Deepwater Wind, a company based in Providence, Rhode Island, has drawn up plans for what could be the largest wind farm in U.S. waters, the company announced last week. The proposed farm would generate a huge 1,000 megawatts of power and would be located 18 to 27 miles off the coast of Rhode Island and Massachusetts at a depth of 52 meters—considerably deeper than any other large scale wind project to date. By moving into deeper waters, turbines can harness stronger, more sustained winds. And the massive turbines the company plans to use—each capable of generating more than 5 megawatts of power, with blades rising 150 meters above the water's surface—will be nearly invisible from shore, thereby avoiding potential legal battles with coastal communities that perceive the turbines as eyesores. Four-legged steel platforms rising from the seafloor will allow Deepwater Wind to operate in depths more than twice those of conventional steel "monopole" wind turbine platforms. As water depth increases, the diameter of monopoles must increase exponentially, making them uneconomical in water deeper than about 20 meters. By using a four-legged design, company officials say they will be able to work in depths that were previously prohibitively expensive.
Oil tycoon T. Boone Pickens' TV commercials blasted the airwaves in 2008 with his big idea to get America off foreign oil imports: natural gas and wind energy. Two years later, let’s just make that natural gas. Since the billionaire’s plans for the world’s largest wind farm fell apart in the Texas Panhandle, Pickens has edited his much-hyped “Pickens Plan” to focus primarily on his other big business interest: natural gas. Touting 1.7 million Pickens Plan supporters, he’s now pushing Congress to pass legislation that would offer incentives to convert 18-wheelers and fleet vehicles to run on compressed natural gas, or CNG, rather than diesel. He said if just 8 million of those trucks switch to the domestic-produced fuel, it could cut in half the amount of foreign oil imported by the United States. “I’m all American,” Pickens said on Friday. “Any energy in America beats importing.” The businessman said he is now looking to Canada as a place to build his 500-megawatt wind farm, because he couldn’t get a deal done in Texas.
On Saturday, Nissan delivered its first battery-powered Leaf to a customer in Northern California, helping bring the nation one step closer to a future in which our cars, trucks and buses will be electric drive. That future will include a mix of electric vehicles: battery vehicles (BEVs) like the Leaf, plug-in hybrid vehicles (PHEVs) like Chevrolet’s Volt and fuel cell electric vehicles (FCEVs) like the Honda FCX Clarity and Mercedes B-Class F-CELL. All four vehicles are or soon will be in customer hands in limited numbers in California. In fact, the first FCEVs were delivered to California customers back in 2008. With the Leaf to be delivered tomorrow, and the Chevy Volt soon to follow, it’s not too early to begin asking how these vehicles stack up. Fuel Cells 2000 has done just that, using company or government data to compare in comfort, range, performance, cargo space and other customary measures. The resulting chart is available at: http://www.fuelcells.org/info/ElectricVehicles.pdf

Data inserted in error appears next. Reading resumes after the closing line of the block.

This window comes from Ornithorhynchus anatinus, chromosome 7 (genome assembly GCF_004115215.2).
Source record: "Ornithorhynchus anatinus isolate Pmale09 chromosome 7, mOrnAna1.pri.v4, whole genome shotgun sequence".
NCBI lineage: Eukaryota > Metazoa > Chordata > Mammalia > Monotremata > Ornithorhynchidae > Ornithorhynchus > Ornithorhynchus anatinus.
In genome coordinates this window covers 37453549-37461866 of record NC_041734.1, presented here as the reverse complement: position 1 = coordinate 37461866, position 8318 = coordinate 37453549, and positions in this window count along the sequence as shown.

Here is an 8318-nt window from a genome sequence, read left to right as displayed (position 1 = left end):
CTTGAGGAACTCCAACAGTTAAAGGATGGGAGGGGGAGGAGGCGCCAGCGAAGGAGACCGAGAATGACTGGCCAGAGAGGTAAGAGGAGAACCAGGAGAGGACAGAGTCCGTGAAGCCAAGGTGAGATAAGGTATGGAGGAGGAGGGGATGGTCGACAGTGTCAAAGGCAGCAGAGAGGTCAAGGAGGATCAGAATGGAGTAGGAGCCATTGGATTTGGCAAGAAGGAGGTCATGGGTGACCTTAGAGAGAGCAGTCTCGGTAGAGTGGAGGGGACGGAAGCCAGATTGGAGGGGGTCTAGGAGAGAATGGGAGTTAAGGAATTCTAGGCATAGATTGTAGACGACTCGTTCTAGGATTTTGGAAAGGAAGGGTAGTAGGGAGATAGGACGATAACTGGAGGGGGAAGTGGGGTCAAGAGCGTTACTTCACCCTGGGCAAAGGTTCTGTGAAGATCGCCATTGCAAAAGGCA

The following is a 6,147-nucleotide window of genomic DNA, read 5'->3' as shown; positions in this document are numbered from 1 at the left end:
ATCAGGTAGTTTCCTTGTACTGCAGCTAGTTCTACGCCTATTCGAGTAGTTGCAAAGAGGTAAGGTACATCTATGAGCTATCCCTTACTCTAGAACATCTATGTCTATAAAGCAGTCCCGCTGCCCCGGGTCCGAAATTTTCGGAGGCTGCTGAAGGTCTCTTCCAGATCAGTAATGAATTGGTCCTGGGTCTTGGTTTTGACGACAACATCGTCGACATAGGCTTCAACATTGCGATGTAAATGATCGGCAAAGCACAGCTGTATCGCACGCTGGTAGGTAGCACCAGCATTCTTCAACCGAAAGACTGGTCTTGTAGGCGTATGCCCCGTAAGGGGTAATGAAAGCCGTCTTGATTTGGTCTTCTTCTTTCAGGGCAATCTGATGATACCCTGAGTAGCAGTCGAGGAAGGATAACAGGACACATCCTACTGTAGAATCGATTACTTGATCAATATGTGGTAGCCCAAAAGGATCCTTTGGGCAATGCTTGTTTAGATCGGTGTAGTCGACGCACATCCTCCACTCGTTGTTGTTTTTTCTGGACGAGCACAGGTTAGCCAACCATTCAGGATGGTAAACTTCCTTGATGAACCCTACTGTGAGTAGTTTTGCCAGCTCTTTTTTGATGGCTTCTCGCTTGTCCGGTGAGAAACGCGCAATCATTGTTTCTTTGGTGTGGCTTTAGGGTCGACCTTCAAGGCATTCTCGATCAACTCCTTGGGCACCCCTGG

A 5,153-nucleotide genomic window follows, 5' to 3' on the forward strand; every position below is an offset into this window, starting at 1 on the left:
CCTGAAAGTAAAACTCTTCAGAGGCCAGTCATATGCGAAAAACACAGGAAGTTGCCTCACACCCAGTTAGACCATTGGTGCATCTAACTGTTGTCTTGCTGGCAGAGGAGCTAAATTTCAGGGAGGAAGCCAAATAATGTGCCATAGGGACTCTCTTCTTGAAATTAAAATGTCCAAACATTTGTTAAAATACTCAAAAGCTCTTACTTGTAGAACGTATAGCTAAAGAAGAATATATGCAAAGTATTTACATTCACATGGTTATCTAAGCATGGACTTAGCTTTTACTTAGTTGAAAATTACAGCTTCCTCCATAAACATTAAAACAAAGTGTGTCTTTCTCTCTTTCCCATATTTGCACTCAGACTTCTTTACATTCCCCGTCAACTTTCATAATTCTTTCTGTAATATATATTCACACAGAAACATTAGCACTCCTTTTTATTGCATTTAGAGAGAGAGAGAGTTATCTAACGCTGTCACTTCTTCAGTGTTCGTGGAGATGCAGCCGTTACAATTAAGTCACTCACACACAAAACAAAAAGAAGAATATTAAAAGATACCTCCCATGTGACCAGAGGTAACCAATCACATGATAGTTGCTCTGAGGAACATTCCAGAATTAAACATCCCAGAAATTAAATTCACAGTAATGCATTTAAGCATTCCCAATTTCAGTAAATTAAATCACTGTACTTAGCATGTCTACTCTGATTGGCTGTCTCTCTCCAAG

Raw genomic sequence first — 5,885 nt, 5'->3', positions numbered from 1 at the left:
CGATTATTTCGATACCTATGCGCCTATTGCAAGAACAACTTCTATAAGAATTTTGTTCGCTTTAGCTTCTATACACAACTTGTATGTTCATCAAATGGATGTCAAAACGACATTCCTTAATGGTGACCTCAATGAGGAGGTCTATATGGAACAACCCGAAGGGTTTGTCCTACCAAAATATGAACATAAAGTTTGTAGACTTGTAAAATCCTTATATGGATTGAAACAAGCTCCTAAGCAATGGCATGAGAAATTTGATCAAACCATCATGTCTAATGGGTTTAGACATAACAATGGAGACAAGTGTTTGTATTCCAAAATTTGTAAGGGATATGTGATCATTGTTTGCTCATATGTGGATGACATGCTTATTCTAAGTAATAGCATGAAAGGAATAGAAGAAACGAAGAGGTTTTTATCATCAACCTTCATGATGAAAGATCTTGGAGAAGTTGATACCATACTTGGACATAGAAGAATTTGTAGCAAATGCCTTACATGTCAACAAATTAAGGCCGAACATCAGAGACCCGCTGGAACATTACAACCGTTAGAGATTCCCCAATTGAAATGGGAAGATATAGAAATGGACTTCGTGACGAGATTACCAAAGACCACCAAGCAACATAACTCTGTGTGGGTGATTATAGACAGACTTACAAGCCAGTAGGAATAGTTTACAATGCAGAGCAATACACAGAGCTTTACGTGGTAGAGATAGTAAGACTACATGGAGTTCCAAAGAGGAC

When the Obama administration Nobel prizewinning Steven Chu took over from Bush/Cheney oil man Bodman at the Department of Energy, he prioritized clean energy innovation. By December last year, to speed the development of clean energy solutions to prevent climate change, he had overhauled the patent review process, hiring experts so he could put clean energy patents on a fast track. Looks like that investment in patent-reviewing brains is paying off. An upward trend is clear by the beginning of 2010, according to the data from the Clean Energy Patent Growth Index. And this quarter, a record number of clean energy patents have been granted. Overall, among technologies, solar led clean tech with 88 solar patents, followed by wind with 71. Auto companies filed mostly fuel cell patents. GM filed 9 hybrid-electric vehicle patents and 30 for fuel cells. Samsung also went heavily into fuel cells with 21 patents, and a couple for solar technologies. GE filed 19 wind patents (and 3 for fuel cells).